The Leatherjacket Soldier

Post excerpts from your works in progress and give feedback to your fellow writers.
Post Reply
longknife

The Leatherjacket Soldier

Post by longknife » June 7th, 2012, 12:06 pm

After having re-studied the life of Governor Fernando Rivera of California, I posted the four blogs I've reported. Then, it hit me that this extraordinary man deserves a bit more than blog posts. So, I've started what I hope will be a novella, about his life and times. Following are the first 12k words of this work for your review and comments.

longknife

Re: The Leatherjacket Soldier

Post by longknife » June 7th, 2012, 12:06 pm

THE LEATHERJACKET SOLDIER
el Soldado de Cuera
by, Dale Day
(The Life and Time of Don Fernando Javier Rivera y Moncada)
CHAPTER ONE
“Ambrosio, I wish to be a soldier.”
Ambrosio Rivera y Moncada looked up from his ledger at his youngest brother's words.
“I have no other prospects, brother, and Father Amarado says I have the character and skills to become a good soldier.”
“So you discussed it with the padre?” Seeing Fernando nod, Ambrosio pushed his chair back a bit and steepled his fingers under his chin. “You do know being a soldier is a most difficult and dangerous proposition?”
“Yes, brother, I know. But, what am I to do? You have taken over the family holdings. Julio is at the seminary. Juana Barbára is pledged to Jorge, the son of Don Gregorio. And, my other brothers and sisters have their futures already planned.” He did not add that his father's death three years earlier had left the family with several financial hardships and it was only due to Ambrosio's efforts they still lived in their old home.
Ambrosio stared at his youngest brother for a long time. While nearing thirteen, Fernando was well-formed and almost as tall as he. He knew him to be a good student from reports from his Jesuit teacher and was well-aware of the boy's penchant for horse flesh. He spent as much of his time as possible in the stables or riding in the fields. And, as he pointed out, what other future did he have?
Fernando struggled to stand still under his brother's scrutiny, doing everything he could to keep from shifting nervously from one foot to another.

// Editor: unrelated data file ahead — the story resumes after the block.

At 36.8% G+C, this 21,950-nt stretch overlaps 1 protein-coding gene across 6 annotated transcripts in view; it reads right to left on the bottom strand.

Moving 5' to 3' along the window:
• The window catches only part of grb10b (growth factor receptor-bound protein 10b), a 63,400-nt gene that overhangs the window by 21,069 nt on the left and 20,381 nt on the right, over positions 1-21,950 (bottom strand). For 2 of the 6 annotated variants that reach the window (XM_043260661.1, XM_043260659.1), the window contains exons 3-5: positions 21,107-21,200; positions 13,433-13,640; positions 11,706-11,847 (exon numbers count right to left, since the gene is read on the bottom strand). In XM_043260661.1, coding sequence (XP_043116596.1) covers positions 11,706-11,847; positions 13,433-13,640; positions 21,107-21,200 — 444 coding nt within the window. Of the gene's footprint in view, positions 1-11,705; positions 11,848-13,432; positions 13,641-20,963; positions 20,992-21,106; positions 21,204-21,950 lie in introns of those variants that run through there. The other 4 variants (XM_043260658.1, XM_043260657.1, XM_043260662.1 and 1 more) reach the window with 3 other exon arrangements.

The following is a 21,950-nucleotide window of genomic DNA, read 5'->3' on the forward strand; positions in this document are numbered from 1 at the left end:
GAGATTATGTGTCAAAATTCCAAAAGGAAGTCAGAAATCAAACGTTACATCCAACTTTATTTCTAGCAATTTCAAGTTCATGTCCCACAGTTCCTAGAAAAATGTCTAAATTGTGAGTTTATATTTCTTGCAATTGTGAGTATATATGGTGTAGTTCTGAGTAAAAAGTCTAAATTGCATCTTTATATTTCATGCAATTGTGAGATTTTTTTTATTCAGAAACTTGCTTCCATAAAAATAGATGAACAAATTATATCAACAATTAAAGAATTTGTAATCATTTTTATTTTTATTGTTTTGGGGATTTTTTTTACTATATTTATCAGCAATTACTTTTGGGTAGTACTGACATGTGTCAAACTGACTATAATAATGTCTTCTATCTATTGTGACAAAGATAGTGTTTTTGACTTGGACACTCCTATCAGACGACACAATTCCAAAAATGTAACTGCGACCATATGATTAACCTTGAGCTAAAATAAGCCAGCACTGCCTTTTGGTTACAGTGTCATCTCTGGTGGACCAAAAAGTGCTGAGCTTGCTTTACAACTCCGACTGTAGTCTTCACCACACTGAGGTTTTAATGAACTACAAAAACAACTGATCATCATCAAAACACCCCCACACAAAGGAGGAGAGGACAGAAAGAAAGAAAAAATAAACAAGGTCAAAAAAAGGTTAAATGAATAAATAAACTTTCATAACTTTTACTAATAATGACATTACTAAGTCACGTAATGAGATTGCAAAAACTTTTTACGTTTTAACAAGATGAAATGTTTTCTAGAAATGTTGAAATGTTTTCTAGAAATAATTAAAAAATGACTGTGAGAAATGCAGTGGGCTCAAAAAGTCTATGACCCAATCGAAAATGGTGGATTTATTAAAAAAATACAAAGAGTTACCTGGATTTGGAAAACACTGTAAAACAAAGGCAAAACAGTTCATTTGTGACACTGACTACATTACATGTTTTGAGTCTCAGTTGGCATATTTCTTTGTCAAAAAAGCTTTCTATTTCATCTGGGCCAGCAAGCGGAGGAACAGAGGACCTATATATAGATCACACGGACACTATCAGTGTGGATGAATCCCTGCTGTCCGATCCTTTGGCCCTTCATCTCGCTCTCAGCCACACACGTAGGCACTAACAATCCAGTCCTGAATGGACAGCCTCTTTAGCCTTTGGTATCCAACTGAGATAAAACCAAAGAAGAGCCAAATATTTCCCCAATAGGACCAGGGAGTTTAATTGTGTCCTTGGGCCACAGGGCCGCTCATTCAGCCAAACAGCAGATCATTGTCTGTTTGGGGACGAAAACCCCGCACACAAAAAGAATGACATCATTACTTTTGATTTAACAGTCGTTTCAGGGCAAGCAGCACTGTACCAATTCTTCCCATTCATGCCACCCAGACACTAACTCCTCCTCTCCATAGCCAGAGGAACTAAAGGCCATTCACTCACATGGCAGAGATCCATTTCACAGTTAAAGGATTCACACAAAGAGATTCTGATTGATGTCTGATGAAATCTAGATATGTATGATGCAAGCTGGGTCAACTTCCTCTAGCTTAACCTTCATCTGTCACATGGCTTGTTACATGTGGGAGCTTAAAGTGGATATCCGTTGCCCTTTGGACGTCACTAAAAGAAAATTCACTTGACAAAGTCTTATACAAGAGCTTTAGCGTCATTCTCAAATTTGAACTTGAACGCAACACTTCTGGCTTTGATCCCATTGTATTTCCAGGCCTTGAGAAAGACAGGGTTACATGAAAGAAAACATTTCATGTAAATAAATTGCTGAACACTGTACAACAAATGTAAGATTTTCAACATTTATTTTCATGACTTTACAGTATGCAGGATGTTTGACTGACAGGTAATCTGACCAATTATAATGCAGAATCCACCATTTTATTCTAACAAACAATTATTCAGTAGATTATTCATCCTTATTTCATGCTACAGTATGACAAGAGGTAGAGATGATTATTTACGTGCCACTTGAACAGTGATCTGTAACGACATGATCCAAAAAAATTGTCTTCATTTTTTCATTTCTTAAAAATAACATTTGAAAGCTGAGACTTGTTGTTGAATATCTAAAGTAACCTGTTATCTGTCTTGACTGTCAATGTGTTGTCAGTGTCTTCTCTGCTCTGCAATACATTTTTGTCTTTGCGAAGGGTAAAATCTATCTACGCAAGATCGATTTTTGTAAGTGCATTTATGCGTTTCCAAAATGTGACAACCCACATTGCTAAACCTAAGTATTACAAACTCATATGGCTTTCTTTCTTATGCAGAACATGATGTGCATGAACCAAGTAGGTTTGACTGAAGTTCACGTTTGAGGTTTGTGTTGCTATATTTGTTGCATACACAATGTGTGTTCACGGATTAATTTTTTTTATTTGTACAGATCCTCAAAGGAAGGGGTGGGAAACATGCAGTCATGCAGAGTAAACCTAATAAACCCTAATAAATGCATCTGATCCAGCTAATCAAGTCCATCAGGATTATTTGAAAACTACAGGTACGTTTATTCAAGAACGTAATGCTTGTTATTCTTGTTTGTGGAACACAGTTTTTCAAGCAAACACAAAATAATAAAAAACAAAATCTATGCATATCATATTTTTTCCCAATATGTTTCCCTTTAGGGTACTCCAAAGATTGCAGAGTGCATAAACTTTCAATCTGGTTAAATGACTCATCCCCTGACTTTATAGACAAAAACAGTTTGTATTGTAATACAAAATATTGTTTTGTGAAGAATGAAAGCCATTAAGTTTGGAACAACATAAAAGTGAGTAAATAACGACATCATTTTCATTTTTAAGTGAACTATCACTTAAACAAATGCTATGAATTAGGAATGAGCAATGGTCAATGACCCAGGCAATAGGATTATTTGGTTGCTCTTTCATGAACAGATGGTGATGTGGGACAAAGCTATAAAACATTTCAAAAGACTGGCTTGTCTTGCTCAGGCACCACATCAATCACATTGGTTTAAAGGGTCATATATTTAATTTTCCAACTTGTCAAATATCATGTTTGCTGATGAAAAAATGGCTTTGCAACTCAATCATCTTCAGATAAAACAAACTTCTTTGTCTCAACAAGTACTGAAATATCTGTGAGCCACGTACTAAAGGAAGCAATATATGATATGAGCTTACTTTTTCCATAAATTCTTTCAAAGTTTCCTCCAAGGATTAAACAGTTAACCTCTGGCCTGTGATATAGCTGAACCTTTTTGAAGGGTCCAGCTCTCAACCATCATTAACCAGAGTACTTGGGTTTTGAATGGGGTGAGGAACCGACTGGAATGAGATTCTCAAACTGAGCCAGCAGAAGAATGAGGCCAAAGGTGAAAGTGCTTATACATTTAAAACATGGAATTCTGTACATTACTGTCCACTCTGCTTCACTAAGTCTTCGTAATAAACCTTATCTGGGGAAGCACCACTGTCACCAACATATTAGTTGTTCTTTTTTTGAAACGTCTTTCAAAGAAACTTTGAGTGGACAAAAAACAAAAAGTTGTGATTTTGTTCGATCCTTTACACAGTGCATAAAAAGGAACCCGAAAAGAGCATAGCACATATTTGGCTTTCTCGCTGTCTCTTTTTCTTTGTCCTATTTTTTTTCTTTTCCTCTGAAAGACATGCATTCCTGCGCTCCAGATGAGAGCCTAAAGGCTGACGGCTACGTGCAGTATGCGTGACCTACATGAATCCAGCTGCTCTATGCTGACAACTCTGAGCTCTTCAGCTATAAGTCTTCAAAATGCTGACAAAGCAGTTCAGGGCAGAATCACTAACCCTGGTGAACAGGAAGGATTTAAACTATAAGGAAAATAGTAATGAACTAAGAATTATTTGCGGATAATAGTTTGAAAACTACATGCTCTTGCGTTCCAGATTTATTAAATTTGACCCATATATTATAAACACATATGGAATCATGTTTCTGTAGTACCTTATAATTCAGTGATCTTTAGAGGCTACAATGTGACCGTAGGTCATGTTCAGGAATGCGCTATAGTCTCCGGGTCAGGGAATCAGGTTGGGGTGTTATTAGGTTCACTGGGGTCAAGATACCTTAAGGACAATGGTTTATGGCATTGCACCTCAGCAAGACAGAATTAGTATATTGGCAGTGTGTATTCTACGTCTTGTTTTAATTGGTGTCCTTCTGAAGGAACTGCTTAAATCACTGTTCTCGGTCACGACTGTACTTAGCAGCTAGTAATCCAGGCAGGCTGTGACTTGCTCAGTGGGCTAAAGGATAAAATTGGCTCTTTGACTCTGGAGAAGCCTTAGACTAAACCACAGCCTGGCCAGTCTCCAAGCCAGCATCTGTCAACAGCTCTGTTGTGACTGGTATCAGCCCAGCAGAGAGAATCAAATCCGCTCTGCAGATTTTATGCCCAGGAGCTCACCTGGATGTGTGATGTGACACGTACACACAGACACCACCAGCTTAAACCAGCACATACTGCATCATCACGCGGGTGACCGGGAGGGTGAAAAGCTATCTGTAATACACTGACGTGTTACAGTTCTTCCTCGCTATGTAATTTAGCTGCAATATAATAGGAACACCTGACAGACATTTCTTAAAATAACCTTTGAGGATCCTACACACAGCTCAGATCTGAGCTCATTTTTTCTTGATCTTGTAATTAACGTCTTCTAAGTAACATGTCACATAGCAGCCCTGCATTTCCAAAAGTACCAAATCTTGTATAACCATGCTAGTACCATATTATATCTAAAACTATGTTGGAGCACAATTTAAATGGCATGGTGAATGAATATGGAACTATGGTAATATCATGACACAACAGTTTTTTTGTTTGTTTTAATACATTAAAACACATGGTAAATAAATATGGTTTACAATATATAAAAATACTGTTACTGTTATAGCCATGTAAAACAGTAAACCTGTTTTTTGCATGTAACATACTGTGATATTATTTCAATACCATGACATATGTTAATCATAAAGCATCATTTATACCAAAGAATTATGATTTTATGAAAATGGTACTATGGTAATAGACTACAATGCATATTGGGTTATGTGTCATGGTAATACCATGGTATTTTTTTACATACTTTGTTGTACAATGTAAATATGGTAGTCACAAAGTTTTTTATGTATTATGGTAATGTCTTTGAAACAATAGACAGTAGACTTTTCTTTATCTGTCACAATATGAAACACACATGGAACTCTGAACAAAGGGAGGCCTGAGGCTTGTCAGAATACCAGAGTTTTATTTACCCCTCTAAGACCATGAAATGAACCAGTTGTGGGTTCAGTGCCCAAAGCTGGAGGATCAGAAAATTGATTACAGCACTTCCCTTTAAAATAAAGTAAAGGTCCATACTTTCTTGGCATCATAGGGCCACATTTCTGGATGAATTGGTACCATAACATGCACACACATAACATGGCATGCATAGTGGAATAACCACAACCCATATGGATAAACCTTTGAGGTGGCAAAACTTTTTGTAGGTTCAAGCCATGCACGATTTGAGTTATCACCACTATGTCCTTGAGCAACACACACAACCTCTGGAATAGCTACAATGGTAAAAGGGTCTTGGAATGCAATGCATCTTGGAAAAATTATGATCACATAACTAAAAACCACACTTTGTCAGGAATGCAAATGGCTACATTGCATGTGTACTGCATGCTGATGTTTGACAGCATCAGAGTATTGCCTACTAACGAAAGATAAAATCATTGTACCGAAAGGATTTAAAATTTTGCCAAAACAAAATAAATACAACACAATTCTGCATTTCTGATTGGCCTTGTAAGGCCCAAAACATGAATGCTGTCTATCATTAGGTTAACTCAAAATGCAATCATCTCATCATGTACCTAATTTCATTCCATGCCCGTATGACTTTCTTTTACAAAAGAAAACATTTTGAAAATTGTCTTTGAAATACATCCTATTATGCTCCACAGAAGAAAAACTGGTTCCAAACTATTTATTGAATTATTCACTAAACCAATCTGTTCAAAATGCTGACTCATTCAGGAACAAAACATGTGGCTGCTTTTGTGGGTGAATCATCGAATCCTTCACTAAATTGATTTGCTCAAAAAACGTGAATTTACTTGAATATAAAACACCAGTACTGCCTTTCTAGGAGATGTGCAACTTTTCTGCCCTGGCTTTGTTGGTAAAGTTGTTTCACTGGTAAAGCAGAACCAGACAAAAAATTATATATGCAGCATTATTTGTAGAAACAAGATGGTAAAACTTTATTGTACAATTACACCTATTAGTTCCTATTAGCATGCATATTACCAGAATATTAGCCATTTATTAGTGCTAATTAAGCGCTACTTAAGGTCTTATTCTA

“And, how to you propose to become a soldier?” his brother asked at last.
“I wish to go to the light cavalry garrison north of town and ask the commandant to accept me as a recruit.”
That caused Ambrosio to lift an eyebrow. “A recruit? Do not they have classes to become an officer?”
“Yes, brother, but I do not wish to impose on Captain Ivala's good humor. I am willing to start at the lowest level and work my way up.”
“Do you wish me to pen a letter to the captain, asking him to accept you as a student?”
Fernando's dark visage brightened, his black eyes shining.
Ambrosio removed a piece of parchment from a large leather folder and pulled over his inkwell and goose feather quill. He saw, out of the corner of his eyes, his brother fighting back the urge to fidget while he carefully used a small knife to create a sharp point before dunking the quill in the ink.
He used flowery words learned from his father, a municipal magistrate, to recommend his brother to the commandant, pointing out the boy's skills of horsemanship and other scholastic pursuits. After re-reading it, he handed it to Fernando. “Will this do?”
Fernando quickly read it, stuttered his thanks, and watched as his brother took it back, affixed his signature, blotting it carefully before pouring a blob of red wax and pressing his family signet ring to the seal.
He did ask to see the letter from brother Amarado, pleased to read the father's glowing words about Fernando's attentiveness, quickness, and abilities at reading and writing. “Have you told your mother?”
“I awaited your decision before doing so, brother.”